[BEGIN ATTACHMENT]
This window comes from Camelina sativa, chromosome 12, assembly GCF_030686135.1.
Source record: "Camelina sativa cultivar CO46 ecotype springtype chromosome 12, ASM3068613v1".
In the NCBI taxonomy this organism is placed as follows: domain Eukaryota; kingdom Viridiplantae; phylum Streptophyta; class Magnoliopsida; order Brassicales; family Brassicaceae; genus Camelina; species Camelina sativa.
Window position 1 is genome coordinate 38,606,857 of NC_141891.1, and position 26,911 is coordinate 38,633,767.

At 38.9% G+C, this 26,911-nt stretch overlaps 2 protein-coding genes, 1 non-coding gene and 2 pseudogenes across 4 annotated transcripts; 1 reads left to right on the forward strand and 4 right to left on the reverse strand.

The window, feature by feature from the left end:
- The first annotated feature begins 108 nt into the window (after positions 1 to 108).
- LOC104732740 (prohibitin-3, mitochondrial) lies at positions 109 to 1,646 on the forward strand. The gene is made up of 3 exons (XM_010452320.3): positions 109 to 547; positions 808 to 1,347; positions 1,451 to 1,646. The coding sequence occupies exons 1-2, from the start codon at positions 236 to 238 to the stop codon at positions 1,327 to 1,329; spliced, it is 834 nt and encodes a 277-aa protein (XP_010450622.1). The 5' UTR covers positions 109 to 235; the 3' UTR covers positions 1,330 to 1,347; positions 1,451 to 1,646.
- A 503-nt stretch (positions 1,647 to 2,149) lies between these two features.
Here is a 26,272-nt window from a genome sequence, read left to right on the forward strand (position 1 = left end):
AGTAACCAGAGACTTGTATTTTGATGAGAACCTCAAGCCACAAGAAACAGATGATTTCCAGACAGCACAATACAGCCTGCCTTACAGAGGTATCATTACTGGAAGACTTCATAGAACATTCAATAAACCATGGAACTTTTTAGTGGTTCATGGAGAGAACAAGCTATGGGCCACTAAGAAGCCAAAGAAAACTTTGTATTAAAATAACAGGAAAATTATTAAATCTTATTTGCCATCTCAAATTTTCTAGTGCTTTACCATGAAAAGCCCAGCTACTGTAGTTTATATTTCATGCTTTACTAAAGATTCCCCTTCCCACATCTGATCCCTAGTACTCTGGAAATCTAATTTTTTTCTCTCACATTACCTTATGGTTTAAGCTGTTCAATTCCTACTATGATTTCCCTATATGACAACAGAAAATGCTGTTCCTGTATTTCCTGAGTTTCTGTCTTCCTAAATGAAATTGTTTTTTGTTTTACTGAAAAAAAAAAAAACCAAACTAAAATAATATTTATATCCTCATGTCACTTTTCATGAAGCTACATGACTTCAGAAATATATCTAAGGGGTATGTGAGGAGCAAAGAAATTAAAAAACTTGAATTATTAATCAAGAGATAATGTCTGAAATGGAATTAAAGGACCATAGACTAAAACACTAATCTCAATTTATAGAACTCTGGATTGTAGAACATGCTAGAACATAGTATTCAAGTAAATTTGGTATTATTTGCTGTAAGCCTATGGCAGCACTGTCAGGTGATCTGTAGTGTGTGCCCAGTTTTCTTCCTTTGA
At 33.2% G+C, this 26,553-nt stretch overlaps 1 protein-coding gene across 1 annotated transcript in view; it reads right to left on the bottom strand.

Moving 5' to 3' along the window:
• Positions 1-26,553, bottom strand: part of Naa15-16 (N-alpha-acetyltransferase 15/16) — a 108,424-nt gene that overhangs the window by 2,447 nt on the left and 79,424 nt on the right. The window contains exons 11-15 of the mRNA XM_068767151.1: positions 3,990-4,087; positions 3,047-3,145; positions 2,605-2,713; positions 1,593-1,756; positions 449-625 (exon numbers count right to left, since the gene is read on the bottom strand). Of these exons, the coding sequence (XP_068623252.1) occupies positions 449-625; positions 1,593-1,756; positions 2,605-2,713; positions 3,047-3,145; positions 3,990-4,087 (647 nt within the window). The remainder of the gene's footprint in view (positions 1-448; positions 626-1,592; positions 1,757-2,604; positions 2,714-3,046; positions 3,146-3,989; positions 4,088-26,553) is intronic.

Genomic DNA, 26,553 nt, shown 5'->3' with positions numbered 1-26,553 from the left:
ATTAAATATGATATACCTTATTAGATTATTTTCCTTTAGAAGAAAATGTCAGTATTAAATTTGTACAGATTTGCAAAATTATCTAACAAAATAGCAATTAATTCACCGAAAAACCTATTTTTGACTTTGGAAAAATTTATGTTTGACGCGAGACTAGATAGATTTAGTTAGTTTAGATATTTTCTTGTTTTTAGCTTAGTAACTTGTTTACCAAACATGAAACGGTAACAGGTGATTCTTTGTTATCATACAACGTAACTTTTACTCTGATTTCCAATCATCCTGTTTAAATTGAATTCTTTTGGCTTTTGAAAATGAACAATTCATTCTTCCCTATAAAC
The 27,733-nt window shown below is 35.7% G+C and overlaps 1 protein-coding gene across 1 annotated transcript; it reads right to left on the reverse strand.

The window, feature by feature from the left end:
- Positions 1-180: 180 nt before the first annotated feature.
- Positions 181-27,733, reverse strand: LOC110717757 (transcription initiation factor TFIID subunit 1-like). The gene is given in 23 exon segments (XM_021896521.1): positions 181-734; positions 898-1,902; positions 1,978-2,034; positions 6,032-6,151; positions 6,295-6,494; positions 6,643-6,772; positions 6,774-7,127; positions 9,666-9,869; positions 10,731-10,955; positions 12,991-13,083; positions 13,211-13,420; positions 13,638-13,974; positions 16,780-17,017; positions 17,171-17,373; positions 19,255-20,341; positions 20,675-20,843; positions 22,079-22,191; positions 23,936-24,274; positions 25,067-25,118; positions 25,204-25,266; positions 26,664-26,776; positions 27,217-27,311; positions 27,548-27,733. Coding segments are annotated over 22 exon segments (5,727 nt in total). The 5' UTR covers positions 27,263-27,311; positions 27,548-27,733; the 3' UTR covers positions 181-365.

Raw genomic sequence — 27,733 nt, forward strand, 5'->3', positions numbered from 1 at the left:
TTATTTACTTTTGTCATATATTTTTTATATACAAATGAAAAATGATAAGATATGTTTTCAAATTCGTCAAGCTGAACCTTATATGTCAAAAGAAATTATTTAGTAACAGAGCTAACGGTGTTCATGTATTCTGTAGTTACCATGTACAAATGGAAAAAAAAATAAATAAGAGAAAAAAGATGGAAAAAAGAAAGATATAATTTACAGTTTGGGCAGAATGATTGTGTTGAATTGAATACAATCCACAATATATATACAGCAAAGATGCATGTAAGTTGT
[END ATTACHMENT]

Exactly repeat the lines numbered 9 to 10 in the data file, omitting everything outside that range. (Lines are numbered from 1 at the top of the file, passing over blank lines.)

- A 503-nt stretch (positions 1,647 to 2,149) lies between these two features.
Here is a 26,272-nt window from a genome sequence, read left to right on the forward strand (position 1 = left end):